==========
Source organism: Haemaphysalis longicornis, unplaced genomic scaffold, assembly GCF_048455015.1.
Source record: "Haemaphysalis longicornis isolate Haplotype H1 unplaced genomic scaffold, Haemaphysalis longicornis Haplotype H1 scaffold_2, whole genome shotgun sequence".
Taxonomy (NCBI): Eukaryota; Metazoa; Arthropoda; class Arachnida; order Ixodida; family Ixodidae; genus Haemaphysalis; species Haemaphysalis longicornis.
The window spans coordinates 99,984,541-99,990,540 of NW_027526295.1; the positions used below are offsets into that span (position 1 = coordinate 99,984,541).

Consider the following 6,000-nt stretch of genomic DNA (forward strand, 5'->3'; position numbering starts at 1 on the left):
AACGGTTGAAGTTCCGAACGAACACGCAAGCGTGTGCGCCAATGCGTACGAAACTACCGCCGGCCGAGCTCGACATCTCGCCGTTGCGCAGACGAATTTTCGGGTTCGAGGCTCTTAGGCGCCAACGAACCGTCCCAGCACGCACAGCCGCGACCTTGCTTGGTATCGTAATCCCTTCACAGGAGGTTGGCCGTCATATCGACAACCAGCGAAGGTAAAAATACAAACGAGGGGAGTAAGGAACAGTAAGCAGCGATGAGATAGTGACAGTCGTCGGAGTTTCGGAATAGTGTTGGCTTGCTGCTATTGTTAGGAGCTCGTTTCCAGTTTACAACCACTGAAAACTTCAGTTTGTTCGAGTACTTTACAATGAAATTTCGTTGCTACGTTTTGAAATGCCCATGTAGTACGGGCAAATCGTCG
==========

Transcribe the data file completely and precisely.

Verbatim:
Source organism: Haemaphysalis longicornis, unplaced genomic scaffold, assembly GCF_048455015.1.
Source record: "Haemaphysalis longicornis isolate Haplotype H1 unplaced genomic scaffold, Haemaphysalis longicornis Haplotype H1 scaffold_2, whole genome shotgun sequence".
Taxonomy (NCBI): Eukaryota; Metazoa; Arthropoda; class Arachnida; order Ixodida; family Ixodidae; genus Haemaphysalis; species Haemaphysalis longicornis.
The window spans coordinates 99,984,541-99,990,540 of NW_027526295.1; the positions used below are offsets into that span (position 1 = coordinate 99,984,541).

Consider the following 6,000-nt stretch of genomic DNA (forward strand, 5'->3'; position numbering starts at 1 on the left):
AACGGTTGAAGTTCCGAACGAACACGCAAGCGTGTGCGCCAATGCGTACGAAACTACCGCCGGCCGAGCTCGACATCTCGCCGTTGCGCAGACGAATTTTCGGGTTCGAGGCTCTTAGGCGCCAACGAACCGTCCCAGCACGCACAGCCGCGACCTTGCTTGGTATCGTAATCCCTTCACAGGAGGTTGGCCGTCATATCGACAACCAGCGAAGGTAAAAATACAAACGAGGGGAGTAAGGAACAGTAAGCAGCGATGAGATAGTGACAGTCGTCGGAGTTTCGGAATAGTGTTGGCTTGCTGCTATTGTTAGGAGCTCGTTTCCAGTTTACAACCACTGAAAACTTCAGTTTGTTCGAGTACTTTACAATGAAATTTCGTTGCTACGTTTTGAAATGCCCATGTAGTACGGGCAAATCGTCG